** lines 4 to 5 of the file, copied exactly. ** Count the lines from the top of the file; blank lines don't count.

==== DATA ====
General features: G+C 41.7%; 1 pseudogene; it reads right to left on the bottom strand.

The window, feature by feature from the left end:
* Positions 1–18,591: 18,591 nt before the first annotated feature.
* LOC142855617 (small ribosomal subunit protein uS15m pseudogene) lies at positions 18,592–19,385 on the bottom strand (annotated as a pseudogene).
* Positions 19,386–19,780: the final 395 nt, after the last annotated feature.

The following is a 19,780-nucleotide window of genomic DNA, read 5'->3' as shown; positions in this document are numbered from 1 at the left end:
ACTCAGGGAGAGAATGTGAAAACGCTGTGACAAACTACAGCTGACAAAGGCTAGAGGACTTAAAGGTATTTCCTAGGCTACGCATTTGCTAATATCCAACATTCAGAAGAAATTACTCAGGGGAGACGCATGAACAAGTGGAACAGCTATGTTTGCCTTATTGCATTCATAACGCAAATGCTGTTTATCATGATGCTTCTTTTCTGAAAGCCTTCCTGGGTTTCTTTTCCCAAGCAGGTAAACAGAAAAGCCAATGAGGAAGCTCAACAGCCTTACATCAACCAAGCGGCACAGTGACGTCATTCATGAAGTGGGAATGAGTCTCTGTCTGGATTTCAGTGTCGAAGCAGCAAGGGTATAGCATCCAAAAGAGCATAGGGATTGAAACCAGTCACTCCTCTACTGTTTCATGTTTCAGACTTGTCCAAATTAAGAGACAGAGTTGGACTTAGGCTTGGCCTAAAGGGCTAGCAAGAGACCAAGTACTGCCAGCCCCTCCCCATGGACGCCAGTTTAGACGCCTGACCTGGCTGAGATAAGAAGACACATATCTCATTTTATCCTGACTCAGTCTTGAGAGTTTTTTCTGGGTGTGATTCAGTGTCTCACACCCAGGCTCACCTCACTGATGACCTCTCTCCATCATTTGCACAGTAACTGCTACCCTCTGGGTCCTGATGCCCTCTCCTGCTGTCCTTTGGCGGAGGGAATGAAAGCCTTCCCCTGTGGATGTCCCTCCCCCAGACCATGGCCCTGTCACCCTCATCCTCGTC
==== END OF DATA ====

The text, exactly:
* LOC142855617 (small ribosomal subunit protein uS15m pseudogene) lies at positions 18,592–19,385 on the bottom strand (annotated as a pseudogene).
* Positions 19,386–19,780: the final 395 nt, after the last annotated feature.